Here’s Our Experience at Forks of the Credit Provincial Park!
For a great day away from the city with varied walking trails, Forks of the Credit Provincial Park is a nice option. Located in Caledon, this smaller provincial park boasts many trails, a rich history, and even a waterfall that you can explore.
The proximity to the GTA and availability in any season makes visiting Forks of the Credit one of the best places to explore in Ontario. We explored Forks of the Credit in the summer and – despite the popularity of the park – had a nice time with minimal crowds.
That said, Forks of the Credit can be very busy at many times of the year – but especially in the summertime. However, with the right planning and know-how, you can still have an enjoyable time day-visiting.
So, this helpful guide is packed with our experience (and our full Forks of the Credit hiking route), frequently asked questions like how to get to the Forks of the Credit waterfalls (Cataract Falls), and everything else you need to know to plan your next visit!
Land Acknowledgement: Caledon – in the Region of Peel – is part of the Treaty Lands and Territory of the Mississaugas of the Credit and their descendants: Mississaugas of the Credit First Nation.
Table of Contents
About Forks of the Credit Provincial Park
Sharing a name with the mighty Credit River which flows through this region, Forks of the Credit was established in 1985 as a Provincial Park.
The park is located in Caledon and sits as part of the Niagara Escarpment biosphere. It’s known for several features like its lake, river, gorge, and walking trails.
The Park has the unique distinction of having local trails, the Bruce Trail, and the Trans Canada Trail all cutting through the Park. Oh, and there’s also a beautiful waterfall and rich history to explore!
The area by the river is of particular historical importance. Not only did an old railway line have a small train station here through the 1900s, but the river was crucial to the development of a local sawmill, two grist mills, and a hydroelectric company (Cataract Electric Company) and its dam.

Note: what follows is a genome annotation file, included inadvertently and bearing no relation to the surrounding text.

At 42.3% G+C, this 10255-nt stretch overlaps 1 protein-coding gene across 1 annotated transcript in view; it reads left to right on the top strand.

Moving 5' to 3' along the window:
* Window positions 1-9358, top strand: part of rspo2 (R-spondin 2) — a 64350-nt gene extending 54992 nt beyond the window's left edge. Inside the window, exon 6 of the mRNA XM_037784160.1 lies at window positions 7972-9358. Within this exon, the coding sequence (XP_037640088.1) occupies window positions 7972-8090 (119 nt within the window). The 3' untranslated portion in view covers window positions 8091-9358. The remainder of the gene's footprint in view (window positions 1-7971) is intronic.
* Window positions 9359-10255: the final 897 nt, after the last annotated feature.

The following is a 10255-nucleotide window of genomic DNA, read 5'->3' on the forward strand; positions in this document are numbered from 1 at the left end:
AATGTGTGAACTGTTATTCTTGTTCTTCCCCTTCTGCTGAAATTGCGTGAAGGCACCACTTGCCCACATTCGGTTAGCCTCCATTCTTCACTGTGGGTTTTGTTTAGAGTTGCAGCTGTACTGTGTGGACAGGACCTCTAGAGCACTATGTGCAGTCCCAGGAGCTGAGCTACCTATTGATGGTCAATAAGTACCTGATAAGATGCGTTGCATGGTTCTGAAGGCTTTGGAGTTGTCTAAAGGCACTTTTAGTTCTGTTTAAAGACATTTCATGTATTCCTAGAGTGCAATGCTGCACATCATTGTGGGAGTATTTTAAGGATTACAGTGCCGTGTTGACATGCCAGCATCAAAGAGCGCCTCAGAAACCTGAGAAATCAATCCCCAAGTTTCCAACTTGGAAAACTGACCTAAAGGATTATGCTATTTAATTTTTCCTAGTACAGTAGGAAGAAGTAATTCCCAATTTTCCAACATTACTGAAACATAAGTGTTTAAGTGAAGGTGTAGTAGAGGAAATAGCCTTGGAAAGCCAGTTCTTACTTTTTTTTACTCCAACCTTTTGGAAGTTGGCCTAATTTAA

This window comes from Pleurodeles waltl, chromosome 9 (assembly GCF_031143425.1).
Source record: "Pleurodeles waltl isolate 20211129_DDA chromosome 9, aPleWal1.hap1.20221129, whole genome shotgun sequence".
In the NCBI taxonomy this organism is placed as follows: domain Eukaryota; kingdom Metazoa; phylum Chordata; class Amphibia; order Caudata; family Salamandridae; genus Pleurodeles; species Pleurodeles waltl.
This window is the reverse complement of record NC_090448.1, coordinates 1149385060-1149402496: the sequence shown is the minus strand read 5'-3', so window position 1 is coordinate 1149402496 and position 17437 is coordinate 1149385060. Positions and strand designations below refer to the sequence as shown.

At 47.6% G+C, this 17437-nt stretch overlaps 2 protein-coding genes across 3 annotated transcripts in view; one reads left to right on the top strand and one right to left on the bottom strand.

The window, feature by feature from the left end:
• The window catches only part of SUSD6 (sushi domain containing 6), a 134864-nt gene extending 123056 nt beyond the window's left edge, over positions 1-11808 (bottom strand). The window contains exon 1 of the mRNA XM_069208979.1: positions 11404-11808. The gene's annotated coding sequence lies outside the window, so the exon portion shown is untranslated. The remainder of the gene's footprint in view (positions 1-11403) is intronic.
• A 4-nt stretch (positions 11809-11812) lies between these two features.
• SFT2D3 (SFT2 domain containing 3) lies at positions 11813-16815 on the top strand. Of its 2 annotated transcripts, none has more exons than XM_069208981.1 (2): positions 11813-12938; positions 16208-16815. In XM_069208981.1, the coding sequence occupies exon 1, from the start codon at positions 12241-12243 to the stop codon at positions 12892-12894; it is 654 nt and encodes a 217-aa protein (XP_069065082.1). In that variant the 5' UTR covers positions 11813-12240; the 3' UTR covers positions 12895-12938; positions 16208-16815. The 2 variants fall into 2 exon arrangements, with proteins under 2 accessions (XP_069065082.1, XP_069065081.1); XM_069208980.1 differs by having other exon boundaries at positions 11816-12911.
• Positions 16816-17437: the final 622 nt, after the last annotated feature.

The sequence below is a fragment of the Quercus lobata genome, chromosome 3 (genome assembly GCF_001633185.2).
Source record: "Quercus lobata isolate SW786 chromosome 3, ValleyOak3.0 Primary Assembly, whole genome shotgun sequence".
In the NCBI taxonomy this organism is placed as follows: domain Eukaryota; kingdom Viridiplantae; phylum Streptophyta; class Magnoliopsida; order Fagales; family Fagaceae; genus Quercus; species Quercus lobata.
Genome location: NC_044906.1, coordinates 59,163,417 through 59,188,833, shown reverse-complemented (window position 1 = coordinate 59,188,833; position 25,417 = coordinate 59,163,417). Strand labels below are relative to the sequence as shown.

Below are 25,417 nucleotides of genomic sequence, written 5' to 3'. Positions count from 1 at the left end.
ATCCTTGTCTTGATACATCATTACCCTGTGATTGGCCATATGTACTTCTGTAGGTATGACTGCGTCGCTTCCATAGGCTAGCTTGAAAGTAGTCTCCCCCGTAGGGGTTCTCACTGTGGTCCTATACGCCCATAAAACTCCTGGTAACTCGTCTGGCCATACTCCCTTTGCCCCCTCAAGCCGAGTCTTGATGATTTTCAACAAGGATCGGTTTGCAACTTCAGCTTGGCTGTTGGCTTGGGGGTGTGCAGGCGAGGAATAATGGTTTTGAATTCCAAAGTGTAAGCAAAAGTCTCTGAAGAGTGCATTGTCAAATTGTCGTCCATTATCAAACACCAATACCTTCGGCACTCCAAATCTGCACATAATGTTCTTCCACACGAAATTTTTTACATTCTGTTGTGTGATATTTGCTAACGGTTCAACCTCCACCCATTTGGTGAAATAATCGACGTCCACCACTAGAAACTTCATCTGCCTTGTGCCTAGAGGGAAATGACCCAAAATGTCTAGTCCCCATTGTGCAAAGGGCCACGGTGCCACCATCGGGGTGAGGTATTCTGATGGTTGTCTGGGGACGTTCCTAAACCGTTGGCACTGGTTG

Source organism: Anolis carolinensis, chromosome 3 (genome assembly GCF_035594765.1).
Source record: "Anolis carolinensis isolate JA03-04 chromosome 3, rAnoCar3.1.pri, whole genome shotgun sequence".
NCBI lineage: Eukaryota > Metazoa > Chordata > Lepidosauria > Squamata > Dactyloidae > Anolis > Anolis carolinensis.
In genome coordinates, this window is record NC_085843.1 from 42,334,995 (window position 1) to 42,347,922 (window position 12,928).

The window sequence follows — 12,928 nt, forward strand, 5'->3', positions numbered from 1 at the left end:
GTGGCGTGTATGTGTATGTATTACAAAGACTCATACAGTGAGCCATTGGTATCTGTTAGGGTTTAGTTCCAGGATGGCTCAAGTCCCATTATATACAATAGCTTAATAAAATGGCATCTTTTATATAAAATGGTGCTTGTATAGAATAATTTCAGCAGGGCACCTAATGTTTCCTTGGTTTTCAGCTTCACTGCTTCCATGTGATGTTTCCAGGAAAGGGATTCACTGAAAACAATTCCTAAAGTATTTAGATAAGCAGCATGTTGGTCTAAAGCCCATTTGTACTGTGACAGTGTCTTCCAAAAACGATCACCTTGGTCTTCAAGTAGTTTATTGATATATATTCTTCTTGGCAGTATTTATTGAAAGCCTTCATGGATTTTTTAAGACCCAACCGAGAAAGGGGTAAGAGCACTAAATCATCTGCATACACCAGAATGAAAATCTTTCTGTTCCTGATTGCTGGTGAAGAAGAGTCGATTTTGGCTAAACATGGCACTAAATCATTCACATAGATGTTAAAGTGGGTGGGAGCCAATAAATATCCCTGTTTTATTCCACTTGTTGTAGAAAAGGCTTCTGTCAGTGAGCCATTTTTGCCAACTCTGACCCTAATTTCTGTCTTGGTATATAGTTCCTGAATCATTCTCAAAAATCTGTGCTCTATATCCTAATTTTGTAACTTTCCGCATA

Some of the ruins of these structures still stand today in the park on Ruins Trail. As for natural resources, the sandstone from the was quarried and used across Ontario.
Queen’s Park and the original Toronto City Hall (both in Toronto) are partially made from this uniquely coloured stone!
You can check out a Forks of the Credit Provincial Park trail map to get familiar with the park.
How to Get to Forks of the Credit Provincial Park
Depending on where you are coming from, there are a few different ways to get to Forks of the Credit. One thing is for certain: you will need a car to get to Caledon and the Park.
Here are the Forks of the Credit directions from a few different places around Ontario:
From Toronto to Forks of the Credit Provincial Park
From the heart of downtown Toronto, it takes just over an hour to drive to the Park (without traffic accounted for). From many areas of the GTA, the fastest, most direct way to get to Forks of the Credit is to head for Mississauga/Brampton.
Once here (you might have taken the 401), take the exit for Highway 410 north – it’ll turn into Highway 10 as you enter the Caledon region. From Highway 10, take a left onto Forks of the Credit Road. Continue on this road until you take a right onto McLaren Road.
The entrance to the park will be on the left if you are coming from the southeast. Look for the sign above at the driveway.
Forks of the Credit Provincial Park Address: 17760 McLaren Rd, Caledon, ON L7K 2H8
You could also hop on Airport Road to get out of the city and into the region. Then turn left on Charleston Sideroad and cross Highway 10 at the intersection of Caledon Village.
Turn left onto McLaren Road and drive until the park entrance is on the right.
From Southern Ontario Cities to Forks of the Credit